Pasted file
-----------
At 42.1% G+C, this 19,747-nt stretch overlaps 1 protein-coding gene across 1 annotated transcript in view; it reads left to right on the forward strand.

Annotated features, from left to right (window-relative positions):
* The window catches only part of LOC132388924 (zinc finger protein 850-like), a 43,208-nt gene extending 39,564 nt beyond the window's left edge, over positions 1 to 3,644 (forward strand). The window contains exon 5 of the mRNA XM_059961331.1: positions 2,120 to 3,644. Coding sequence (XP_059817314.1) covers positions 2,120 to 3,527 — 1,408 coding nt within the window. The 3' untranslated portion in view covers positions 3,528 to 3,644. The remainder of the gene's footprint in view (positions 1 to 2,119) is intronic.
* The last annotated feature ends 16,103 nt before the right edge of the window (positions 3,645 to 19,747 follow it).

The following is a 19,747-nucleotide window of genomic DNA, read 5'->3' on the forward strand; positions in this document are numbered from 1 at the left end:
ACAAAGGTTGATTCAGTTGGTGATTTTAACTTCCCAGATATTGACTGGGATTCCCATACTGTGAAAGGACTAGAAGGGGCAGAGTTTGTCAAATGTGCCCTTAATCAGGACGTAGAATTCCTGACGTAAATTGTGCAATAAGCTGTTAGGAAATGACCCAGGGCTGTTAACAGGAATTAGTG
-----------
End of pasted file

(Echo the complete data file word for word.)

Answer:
At 42.1% G+C, this 19,747-nt stretch overlaps 1 protein-coding gene across 1 annotated transcript in view; it reads left to right on the forward strand.

Annotated features, from left to right (window-relative positions):
* The window catches only part of LOC132388924 (zinc finger protein 850-like), a 43,208-nt gene extending 39,564 nt beyond the window's left edge, over positions 1 to 3,644 (forward strand). The window contains exon 5 of the mRNA XM_059961331.1: positions 2,120 to 3,644. Coding sequence (XP_059817314.1) covers positions 2,120 to 3,527 — 1,408 coding nt within the window. The 3' untranslated portion in view covers positions 3,528 to 3,644. The remainder of the gene's footprint in view (positions 1 to 2,119) is intronic.
* The last annotated feature ends 16,103 nt before the right edge of the window (positions 3,645 to 19,747 follow it).

The following is a 19,747-nucleotide window of genomic DNA, read 5'->3' on the forward strand; positions in this document are numbered from 1 at the left end:
ACAAAGGTTGATTCAGTTGGTGATTTTAACTTCCCAGATATTGACTGGGATTCCCATACTGTGAAAGGACTAGAAGGGGCAGAGTTTGTCAAATGTGCCCTTAATCAGGACGTAGAATTCCTGACGTAAATTGTGCAATAAGCTGTTAGGAAATGACCCAGGGCTGTTAACAGGAATTAGTG